Game breaks into sales top 10

MTV’s “Rock Band” came roaring out of the holidays, as it broke into the game sales top 10 for the first time and was January’s No. 1 game in terms of revenue.

According to new data from industry tracker MTV, the cable conglom’s first self-published vidgame landed at No. 4, with the Xbox 360 version selling 184,000 units in the U.S. Because of its instrument kit, each unit of “Rock Band” costs $160 or $170, compared to $50 or $60 for a typical game. As a result, total revenue for “Rock Band” across the 360, PlayStation 3 and PlayStation 2 was a very strong $30 million.

“Rock Band” sales declined less than many other titles coming out of the holidays, indicating it has healthy buzz among gamers. That’s good news for MTV as it works on the inevitable follow-up with subsidiary developer Harmonix, as well as a slate of new vidgames with producer Jerry Bruckheimer.

Otherwise, January’s top 10 chart largely followed December trends, with Activision’s “Call of Duty 4″ for the Xbox 360 once again No. 1, at 331,000 units.

“Guitar Hero III” for the Wii was No. 3, while the Xbox 360 version was No. 5, just 1,000 units behind competitor “Rock Band.”

Total game sales were up a boffo 50% from last January.

On the hardware side, it was a slow month, but a good one, for Sony’s PlayStation 3.

For the first time, Sony’s next-gen console came out ahead of the Xbox 360 and just a sliver behind Nintendo’s Wii. Overall hardware sales were down 6%, however, and both data tracker NPD and Microsoft noted that many retailers were short on hardware following the huge holiday season, during which PS3 was a distant third place.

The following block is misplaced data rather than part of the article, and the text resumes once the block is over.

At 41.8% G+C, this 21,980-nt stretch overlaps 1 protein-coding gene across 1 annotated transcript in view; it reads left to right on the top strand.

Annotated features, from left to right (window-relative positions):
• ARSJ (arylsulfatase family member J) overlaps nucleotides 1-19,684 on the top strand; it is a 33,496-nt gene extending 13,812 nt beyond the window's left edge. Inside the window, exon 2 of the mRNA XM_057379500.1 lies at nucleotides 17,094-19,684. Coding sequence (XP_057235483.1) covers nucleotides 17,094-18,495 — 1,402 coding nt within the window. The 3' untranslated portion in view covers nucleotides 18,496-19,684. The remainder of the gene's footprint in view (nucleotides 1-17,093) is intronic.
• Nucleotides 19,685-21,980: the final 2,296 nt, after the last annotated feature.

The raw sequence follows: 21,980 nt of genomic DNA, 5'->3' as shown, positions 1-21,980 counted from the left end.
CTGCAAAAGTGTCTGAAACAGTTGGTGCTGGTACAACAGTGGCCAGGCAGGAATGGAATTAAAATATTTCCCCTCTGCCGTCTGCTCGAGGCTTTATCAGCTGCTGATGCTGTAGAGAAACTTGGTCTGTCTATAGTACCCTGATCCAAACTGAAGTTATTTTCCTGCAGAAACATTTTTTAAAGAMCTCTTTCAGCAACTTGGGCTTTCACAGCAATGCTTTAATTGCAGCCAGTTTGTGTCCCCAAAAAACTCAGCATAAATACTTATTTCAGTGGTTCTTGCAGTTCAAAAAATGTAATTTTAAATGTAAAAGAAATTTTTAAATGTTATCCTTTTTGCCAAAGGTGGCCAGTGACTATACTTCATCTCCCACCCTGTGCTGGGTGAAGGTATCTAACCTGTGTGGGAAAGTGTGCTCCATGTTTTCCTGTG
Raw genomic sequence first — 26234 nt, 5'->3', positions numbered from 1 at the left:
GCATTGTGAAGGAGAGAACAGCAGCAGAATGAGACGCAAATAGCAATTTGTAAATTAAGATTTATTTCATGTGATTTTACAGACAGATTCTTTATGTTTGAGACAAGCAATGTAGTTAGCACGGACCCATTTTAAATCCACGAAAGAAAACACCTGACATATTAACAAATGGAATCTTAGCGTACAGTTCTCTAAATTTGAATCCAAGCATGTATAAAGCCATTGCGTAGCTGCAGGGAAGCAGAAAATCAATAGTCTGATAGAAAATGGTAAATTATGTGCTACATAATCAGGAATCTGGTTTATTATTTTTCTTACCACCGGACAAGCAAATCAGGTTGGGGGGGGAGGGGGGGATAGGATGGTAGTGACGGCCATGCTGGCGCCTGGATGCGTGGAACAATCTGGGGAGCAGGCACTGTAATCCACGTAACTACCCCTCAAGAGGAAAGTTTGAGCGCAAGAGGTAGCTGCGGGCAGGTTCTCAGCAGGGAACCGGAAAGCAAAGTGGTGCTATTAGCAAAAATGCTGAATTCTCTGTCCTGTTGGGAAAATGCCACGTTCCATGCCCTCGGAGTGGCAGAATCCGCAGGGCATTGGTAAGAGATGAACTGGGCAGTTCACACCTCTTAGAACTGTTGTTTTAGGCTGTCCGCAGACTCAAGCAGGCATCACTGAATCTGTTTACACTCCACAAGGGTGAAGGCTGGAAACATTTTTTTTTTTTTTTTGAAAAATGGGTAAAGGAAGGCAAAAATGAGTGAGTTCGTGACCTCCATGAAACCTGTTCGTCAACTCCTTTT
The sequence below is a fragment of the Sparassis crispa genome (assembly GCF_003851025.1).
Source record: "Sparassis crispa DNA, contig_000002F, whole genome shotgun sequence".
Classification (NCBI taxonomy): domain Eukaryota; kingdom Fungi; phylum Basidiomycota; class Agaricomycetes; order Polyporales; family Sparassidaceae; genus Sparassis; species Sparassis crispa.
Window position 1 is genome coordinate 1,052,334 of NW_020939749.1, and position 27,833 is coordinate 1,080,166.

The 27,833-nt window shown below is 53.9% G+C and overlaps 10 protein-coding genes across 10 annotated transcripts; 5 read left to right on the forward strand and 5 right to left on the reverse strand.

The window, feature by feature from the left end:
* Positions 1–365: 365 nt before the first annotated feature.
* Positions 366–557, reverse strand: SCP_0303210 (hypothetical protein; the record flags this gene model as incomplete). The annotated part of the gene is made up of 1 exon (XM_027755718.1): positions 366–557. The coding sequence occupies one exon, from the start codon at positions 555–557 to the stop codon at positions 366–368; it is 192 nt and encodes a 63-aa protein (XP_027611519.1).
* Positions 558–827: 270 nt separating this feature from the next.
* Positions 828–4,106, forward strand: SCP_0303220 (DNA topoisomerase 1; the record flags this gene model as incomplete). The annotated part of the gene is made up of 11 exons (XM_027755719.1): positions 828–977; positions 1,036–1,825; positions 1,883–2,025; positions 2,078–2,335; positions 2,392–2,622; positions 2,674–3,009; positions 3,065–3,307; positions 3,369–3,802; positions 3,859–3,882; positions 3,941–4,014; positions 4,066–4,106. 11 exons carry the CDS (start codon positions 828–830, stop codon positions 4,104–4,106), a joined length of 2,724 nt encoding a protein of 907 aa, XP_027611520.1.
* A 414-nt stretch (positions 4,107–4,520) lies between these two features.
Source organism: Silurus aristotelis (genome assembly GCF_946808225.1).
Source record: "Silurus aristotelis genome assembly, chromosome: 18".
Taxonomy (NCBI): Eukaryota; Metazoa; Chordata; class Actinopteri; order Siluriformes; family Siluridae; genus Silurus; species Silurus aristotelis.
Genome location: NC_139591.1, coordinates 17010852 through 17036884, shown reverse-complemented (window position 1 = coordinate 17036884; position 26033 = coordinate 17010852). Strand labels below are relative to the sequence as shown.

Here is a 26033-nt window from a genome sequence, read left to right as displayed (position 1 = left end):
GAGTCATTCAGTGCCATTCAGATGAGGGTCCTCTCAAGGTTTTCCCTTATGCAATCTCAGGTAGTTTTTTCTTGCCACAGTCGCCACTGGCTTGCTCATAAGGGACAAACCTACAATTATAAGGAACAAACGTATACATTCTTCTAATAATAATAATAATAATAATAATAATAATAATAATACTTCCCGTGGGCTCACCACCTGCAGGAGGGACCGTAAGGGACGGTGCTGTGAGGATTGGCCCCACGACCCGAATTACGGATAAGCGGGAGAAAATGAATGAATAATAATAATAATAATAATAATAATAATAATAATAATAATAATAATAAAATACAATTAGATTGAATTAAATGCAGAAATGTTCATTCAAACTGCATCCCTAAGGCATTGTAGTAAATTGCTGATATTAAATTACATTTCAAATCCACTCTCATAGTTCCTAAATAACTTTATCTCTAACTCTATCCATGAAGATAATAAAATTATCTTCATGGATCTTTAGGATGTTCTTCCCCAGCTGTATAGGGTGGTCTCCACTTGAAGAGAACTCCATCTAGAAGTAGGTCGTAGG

According to NPD, Nintendo sold 274,000 Wii consoles in the U.S. in January vs. 269,000 PS3s and 230,000 Xbox 360s.

Sony undoubtedly benefited from more PS3s left on the shelves after the holidays but can nonetheless boast that consumers are more interested than ever in picking one up. Sales were up 10% from January of last year, even though the month had one fewer week in 2008 the way NPD calculated it.

A price cut and a growing library of well-reviewed games have contributed to positive momentum for Sony’s struggling system, and it was likely helped as well by Warner Bros.’ decision to switch allegiance to Blu-ray, essentially ending the high-def DVD format war in most observers’ eyes. PS3 is one of the cheaper Blu-ray players on the market.

Overall spending on Xbox 360 hardware games and accessories was $297 million vs. $244 million for the Wii and $219 million for PS3, indicating that Microsoft’s gamers remain the biggest spenders.

The competition was closer than it has been in the past among handheld gaming devices, with Nintendo’s DS only a bit ahead of Sony’s PSP, at 251,000 units compared to 230,000.

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